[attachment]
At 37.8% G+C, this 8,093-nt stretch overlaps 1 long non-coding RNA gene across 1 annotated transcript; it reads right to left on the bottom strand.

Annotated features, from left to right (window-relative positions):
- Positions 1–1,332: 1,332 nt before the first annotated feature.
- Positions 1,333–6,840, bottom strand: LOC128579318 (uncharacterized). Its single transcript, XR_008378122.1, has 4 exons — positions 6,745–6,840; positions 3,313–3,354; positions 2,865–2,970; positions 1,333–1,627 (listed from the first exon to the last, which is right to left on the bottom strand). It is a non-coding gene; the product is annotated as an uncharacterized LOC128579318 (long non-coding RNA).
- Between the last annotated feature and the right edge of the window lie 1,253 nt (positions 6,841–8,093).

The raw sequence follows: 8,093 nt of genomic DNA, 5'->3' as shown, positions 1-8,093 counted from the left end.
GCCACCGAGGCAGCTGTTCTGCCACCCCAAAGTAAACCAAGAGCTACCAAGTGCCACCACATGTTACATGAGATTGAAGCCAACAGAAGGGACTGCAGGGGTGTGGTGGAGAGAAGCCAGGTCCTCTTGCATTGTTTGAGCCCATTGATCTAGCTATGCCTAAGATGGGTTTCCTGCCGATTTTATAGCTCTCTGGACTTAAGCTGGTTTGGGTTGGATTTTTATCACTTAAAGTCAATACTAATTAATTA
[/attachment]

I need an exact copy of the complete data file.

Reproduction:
At 37.8% G+C, this 8,093-nt stretch overlaps 1 long non-coding RNA gene across 1 annotated transcript; it reads right to left on the bottom strand.

Annotated features, from left to right (window-relative positions):
- Positions 1–1,332: 1,332 nt before the first annotated feature.
- Positions 1,333–6,840, bottom strand: LOC128579318 (uncharacterized). Its single transcript, XR_008378122.1, has 4 exons — positions 6,745–6,840; positions 3,313–3,354; positions 2,865–2,970; positions 1,333–1,627 (listed from the first exon to the last, which is right to left on the bottom strand). It is a non-coding gene; the product is annotated as an uncharacterized LOC128579318 (long non-coding RNA).
- Between the last annotated feature and the right edge of the window lie 1,253 nt (positions 6,841–8,093).

The raw sequence follows: 8,093 nt of genomic DNA, 5'->3' as shown, positions 1-8,093 counted from the left end.
GCCACCGAGGCAGCTGTTCTGCCACCCCAAAGTAAACCAAGAGCTACCAAGTGCCACCACATGTTACATGAGATTGAAGCCAACAGAAGGGACTGCAGGGGTGTGGTGGAGAGAAGCCAGGTCCTCTTGCATTGTTTGAGCCCATTGATCTAGCTATGCCTAAGATGGGTTTCCTGCCGATTTTATAGCTCTCTGGACTTAAGCTGGTTTGGGTTGGATTTTTATCACTTAAAGTCAATACTAATTAATTA